Friday, December 12, 2008


Drink From Me and Live Forever

Some friends balked at my preference of watching this movie first in place of other releases this week. I have to admit my interest was piqued at how it performed at the box office amongst the recent slew of less than stellar results by novel to film adaptations. Moreover, there was plenty of talk about how difficult a process it was to find the right cast for the lead roles, and the immense popularity of Stephenie Meyer's novels which had a re-imagining of the vampire/werewolf genre, especially amongst the girls?

Make no mistake, at its core Twilight is nothing but a romance through and through, which explains its fanbase. Set in a high school, it's the usual beautiful, aloof and new girl in town falling for literally the coolest dude on campus who's equally stand offish, but for reasons of course. While Bella Swan (Kristen Stewart) is fair and has her long brown locks in contrast with her skin colour, Edward Cullen (Robert Pattinson) looked as if he has plenty of foundation applied to his face and neck, with a dash of lipstick to add colour to his look. Oh, and his eyes change colours too, how cool is that?

So while the two hit it off on the wrong foot, a dashing and suave saving of the damsel who was like a deer caught in headlights, provided the catalyst for an intense romance that the two will develop. They consummate their passion in wild forests and atop treetops, and I tell you it's likely any girl would likely be charmed off her socks should a guy pull these stunts off. Standing in the way of the romance are the difficulties that Edward has to face continuously, in not succumbing to temptation to sink his teeth and suck her blood. Being together and hanging out means constantly keeping that vampire base instinct in check, while she becomes the unwitting temptress who has to distract his thoughts if his willpower becomes weak.

There were a couple of departures from the usual vampire characters, and in this case, sunlight no longer is the bane of their existence, only that their skin will sparkle ala having a natural sheen of stardust. Purists of the genre will find this hard to swallow, as with their individual abilities, such as the ability to predict the future, and for Edward, the ability to read other people's minds, except for Bella's, which intrigues him and yet provide for a sense of fear, that everyone in general, fear what we don't understand (Carmine Falcone said this in Batman Begins, which is so apt here).

The movie was destined to succeed thanks to the chemistry of the leads and their sheer charisma. Kristen Stewart had a certain spunk and fearlessness in her when having to deal with her romantic emotions with possibly the best hunter on Earth, while at the same time has a tenderness that we always see whenever she's with family - her dad, her long distance calls with mom, and of course, the love of her life. Robert Pattinson brings about some really jealous protective stance to his object of desire, and if looks could kill, he would have floored their common enemy in a "normal" (because the Cullens only kill animals) vampire in James (Cam Gigandet), who thrives on the thrill of the hunt, and sets his sights on Edward's Bella. There was some clinically brutal finishing off of enemies in this film which the camera flinched from, if only to decide not to mar the sweet romance underlying the story.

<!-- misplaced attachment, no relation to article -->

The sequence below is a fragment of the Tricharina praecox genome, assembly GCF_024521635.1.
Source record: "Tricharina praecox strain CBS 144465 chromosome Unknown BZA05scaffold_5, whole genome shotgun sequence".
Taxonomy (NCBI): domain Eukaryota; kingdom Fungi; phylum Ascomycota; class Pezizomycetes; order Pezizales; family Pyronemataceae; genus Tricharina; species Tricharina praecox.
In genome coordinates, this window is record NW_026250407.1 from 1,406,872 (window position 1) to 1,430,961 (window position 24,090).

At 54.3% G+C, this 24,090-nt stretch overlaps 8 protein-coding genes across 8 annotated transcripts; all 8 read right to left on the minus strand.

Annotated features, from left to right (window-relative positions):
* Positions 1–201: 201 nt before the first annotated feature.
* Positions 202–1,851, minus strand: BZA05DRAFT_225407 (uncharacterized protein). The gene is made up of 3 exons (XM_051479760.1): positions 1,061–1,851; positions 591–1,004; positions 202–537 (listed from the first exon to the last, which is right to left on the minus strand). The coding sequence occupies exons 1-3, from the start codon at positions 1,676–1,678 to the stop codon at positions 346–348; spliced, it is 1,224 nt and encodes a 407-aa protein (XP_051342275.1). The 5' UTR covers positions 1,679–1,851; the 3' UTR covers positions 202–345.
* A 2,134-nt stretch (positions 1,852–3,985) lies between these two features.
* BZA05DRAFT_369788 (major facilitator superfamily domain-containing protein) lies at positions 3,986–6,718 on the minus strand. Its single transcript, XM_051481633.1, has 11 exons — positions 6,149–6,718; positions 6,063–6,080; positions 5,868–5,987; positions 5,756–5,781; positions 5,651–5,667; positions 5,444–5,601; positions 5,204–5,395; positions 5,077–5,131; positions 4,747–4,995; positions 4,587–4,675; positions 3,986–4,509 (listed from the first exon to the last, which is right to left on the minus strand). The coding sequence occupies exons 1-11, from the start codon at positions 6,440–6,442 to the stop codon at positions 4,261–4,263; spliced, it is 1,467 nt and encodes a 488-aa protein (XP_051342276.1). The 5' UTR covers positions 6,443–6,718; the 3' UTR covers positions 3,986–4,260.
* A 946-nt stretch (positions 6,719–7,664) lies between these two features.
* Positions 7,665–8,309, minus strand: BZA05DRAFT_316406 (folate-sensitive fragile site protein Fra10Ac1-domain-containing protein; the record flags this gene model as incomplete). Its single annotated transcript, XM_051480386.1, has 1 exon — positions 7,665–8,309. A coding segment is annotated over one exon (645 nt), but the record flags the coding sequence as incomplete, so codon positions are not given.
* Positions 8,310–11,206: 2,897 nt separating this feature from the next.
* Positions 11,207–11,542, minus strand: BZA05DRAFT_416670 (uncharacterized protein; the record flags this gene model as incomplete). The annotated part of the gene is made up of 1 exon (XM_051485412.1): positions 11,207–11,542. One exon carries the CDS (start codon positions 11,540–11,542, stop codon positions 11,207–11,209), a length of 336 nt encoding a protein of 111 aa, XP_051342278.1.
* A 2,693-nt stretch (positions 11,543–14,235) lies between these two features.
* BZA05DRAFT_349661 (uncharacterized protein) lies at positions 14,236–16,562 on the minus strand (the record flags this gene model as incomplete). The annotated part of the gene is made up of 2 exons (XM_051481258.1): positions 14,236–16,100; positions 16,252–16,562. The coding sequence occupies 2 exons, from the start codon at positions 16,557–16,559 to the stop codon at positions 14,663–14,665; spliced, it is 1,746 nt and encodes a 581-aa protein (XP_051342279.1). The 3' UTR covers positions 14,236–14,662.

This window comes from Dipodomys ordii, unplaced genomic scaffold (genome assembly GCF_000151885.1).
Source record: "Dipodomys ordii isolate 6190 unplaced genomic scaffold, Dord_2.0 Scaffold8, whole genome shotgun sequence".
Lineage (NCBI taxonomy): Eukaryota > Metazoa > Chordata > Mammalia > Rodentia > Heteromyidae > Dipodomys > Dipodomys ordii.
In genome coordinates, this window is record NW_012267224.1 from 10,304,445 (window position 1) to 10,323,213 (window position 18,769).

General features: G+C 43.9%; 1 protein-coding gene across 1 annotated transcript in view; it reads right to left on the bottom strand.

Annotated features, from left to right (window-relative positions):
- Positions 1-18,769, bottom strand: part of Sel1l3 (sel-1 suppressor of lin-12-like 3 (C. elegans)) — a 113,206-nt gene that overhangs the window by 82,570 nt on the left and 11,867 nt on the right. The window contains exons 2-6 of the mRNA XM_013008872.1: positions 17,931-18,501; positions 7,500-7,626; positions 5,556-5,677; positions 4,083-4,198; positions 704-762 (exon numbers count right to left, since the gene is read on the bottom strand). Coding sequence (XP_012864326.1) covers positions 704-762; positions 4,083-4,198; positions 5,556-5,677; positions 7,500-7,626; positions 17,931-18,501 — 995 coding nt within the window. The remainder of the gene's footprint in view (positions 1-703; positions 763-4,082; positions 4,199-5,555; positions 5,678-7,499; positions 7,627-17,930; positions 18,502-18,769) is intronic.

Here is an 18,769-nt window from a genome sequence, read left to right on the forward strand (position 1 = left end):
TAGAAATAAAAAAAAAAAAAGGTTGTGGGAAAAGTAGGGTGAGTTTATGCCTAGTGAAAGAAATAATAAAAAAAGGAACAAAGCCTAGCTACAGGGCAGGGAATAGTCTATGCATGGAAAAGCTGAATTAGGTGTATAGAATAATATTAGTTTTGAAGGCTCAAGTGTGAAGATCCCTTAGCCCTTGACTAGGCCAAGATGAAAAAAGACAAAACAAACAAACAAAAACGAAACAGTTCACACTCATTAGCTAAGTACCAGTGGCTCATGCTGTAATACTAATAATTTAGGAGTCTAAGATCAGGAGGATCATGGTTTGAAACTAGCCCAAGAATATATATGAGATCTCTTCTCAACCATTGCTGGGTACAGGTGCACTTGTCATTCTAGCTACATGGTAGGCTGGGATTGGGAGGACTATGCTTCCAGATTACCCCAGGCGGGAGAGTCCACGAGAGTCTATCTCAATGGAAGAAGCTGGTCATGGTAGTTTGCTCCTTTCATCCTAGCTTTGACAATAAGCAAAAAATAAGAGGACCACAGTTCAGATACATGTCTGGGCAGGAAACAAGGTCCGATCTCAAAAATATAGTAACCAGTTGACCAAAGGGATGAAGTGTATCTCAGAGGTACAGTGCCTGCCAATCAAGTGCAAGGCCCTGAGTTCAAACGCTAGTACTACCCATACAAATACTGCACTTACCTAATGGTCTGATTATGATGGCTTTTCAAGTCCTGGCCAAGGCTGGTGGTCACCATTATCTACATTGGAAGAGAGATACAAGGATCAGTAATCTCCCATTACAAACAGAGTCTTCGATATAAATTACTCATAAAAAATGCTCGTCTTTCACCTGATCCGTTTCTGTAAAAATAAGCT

Special effects wise by Industrial Light and Magic was nothing intrusive to have stole the thunder from the story or the acting, and there were some pretty nifty moments which were impressive, and I particularly liked the entire baseball game sequence which had a right mix of effects, and tension built into the story, which marked an increase pace of urgency thereafter. The score by Carter Burwell was hauntingly beautiful, as were the carefully chosen songs to make up the soundtrack.

I thought Catherine Hardwicke did a commendable job in making this film, and the word on the street is that she'll be replaced for the sequel which already is green lit. And it's not easy for such sequels to be approved given the lacklustre performance of novel adaptations such as The Dark is Rising, The Golden Compass and Eragon all getting canned after dismal performances in the box office. Unless of course this franchise of only four books want to follow in the footsteps of the successful Harry Potter movie franchise in having different directors at the helm, I feel that Hardwicke should be asked to return.

Twilight took me by surprise, perhaps because I went in with low expectations and not having read the book (though Wikipedia provided some spoiler filled synopsis which I deliberately looked out for), and thus the final result was nothing less than a refreshing take on a different universe of vampires that we're used to seeing on the big screen, as well as the charismatic leads which I felt was the clincher. Perfect as a date movie, and I guess even more so if you're out looking for eye candies. Set up for a sequel (obviously) with some nice placeholders to develop from, you can count me in for another ride when it comes rolling along.

1 comment:

Christopher Lindsay said...

I'm the only male I know who actually liked this movie and who will admit to watching it three times. The acting is painfully bad in certain scenes, but the characters shine in many others. I agree that this is a romance, not a horror film. I love your statement: "She becomes the unwitting temptress who has to distract his thoughts if his willpower becomes weak." I wrote a short post on Twilight called "The Byronic Hero." Here is the link if you would like to read it:

Related Posts Plugin for WordPress, Blogger...